Today, she didn't wear a sparkly red dress, just a t-shirt with her show's logo and jeans. Still, I watched in awe, and said out loud to myself (or to anybody who might listen, as I tend to do), "Every time I see that number performed, I just get so upset because I know I will never be up there!"
Because, of course, I couldn't sing to save my life...or dance...and I wasn't taking lessons or auditioning anyway. Yes, it was a pretty safe bet that it really never was going to happen to me, and I had to accept that...sort of...
Suddenly, I felt a hand on my shoulder and heard a voice say, "Oh, it will happen some day! It will happen!"
I looked up (far far up, as the owner of the voice was over a foot taller than I) to see an impossibly attractive young man with impossibly blue eyes and an incredibly warm smile. He wore a Thoroughly Modern Millie t-shirt. (I fought back the urge to laugh in his face and go, "Nope, it really isn't going to happen, but thanks for the encouragement, kind sir!")
He was a chorus boy and an understudy, and that day, he was performing in place of the male lead. We spoke for a few minutes...he really was as kind as his smile implied, and as I walked away that afternoon, I introduced myself and told him it was really nice to talk to him. He said, "It was nice talking to you, too, Diana...I'm Cheyenne!"
(Yes, I did have a brief, "No, really, what's your real name?" thought.)
Thank goodness for google. Back at the office, I looked up this fellow, who I learned was Cheyenne Jackson, and Thoroughly Modern Millie was his Broawday debut. I was able to send him a message through his official website. Within a day, he responded (actually, that was the day of the Blackout of 2003, so it was delayed a bit, because, you know...the entire city didn't have electricity) and, for some really odd reason that I will never quite understand but am eternally grateful for, that tall good-looking boy in the Thoroughly Modern Millie t-shirt and I struck up a bond via email over the next year.
A year and a half later, I watched and cried (once again, I was crying at a very, very happy show) as he performed the lead in the new musical All Shook Up. It was his first original role, and the audience fell in love with him. His picture was soon on a 30-foot billboard in Times Square and the reviews raved, "A Star is Born!" I couldn't have been prouder of him if he had been my own brother. Just a small-town boy with a dream! I'll always remember that afternoon in Bryant Park and smile.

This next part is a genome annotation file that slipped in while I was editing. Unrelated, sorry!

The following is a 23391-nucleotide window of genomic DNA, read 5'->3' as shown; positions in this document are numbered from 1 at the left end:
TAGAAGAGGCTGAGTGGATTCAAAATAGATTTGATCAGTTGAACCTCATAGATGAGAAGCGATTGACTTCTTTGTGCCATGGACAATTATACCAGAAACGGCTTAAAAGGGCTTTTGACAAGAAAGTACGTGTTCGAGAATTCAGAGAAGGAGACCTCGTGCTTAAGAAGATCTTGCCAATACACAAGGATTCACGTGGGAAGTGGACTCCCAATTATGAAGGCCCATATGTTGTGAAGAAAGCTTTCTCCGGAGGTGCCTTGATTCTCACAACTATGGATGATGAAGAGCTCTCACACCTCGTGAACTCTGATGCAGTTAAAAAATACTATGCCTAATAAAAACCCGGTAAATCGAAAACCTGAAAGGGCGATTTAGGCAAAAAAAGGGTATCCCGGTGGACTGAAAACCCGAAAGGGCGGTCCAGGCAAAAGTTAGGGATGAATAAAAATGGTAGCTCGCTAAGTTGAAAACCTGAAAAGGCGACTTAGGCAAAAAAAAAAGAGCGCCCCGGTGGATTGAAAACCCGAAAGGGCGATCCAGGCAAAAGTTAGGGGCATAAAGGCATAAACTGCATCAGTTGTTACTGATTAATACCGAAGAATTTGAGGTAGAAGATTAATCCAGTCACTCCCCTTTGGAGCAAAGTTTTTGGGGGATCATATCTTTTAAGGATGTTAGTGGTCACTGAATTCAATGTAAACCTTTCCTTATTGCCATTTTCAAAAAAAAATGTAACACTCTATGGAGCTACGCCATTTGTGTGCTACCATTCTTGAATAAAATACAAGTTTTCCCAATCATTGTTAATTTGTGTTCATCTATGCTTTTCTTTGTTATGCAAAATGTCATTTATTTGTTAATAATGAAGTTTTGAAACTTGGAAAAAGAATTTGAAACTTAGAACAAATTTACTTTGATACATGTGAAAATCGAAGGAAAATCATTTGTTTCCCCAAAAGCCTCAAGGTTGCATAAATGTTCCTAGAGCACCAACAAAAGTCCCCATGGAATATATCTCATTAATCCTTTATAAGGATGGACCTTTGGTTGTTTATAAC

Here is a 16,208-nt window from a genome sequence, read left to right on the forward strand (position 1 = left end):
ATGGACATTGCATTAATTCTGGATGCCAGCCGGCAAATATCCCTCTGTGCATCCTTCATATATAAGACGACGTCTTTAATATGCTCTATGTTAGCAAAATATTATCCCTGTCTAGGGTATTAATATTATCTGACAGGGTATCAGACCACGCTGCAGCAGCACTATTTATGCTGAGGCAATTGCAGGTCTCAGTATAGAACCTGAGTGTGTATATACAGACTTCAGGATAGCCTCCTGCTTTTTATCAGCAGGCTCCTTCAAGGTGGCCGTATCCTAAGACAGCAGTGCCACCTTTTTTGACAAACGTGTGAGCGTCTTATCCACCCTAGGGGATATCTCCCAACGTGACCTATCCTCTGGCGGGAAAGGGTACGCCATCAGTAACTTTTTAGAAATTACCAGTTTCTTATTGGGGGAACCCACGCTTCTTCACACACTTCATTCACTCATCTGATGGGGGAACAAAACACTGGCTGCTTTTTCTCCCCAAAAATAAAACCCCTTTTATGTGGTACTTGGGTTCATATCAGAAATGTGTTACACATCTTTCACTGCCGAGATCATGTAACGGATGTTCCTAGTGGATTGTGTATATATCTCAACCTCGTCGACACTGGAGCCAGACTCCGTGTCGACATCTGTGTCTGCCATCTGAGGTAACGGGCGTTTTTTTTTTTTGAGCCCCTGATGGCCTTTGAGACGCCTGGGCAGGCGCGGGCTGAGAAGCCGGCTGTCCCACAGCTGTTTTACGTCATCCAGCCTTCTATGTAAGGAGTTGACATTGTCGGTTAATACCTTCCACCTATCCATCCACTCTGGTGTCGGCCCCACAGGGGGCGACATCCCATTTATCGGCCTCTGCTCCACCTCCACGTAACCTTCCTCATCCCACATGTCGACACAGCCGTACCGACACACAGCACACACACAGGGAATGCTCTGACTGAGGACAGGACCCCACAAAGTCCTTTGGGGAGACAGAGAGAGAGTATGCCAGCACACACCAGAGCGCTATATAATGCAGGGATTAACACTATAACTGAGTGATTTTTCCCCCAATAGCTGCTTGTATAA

You just never know who is going to (literally) tapdance into your life.
When that summer ended, I was terribly sad to leave my internship. (Despite, you know...the tears, the frustration, the lack of salary and that whole slavery factor). I would no longer be a member of the Broadway community. However, I had something very special to always remind me of this experience...a Playbill from the show Chicago which had my name listed next to "Press Intern." I handed out copies of it to all of my friends and relatives (including my aunt, who is a Trappestine nun in Virginia and doesn't get out much.)
My name was in a real Broadway Playbill! (I later learned that you cannot eat or pay the rent with a Broadway Playbill with your name listed after "Press Intern." )
However, I still stare at that page at least once a day (no, I really don't, but it was on my fridge for a while) and think back to that summer when it really seemed like anything was possible (I have always wanted to say that!) and even though I was going home sweaty and frustrated and in tears many days, I wouldn't change a thing about it.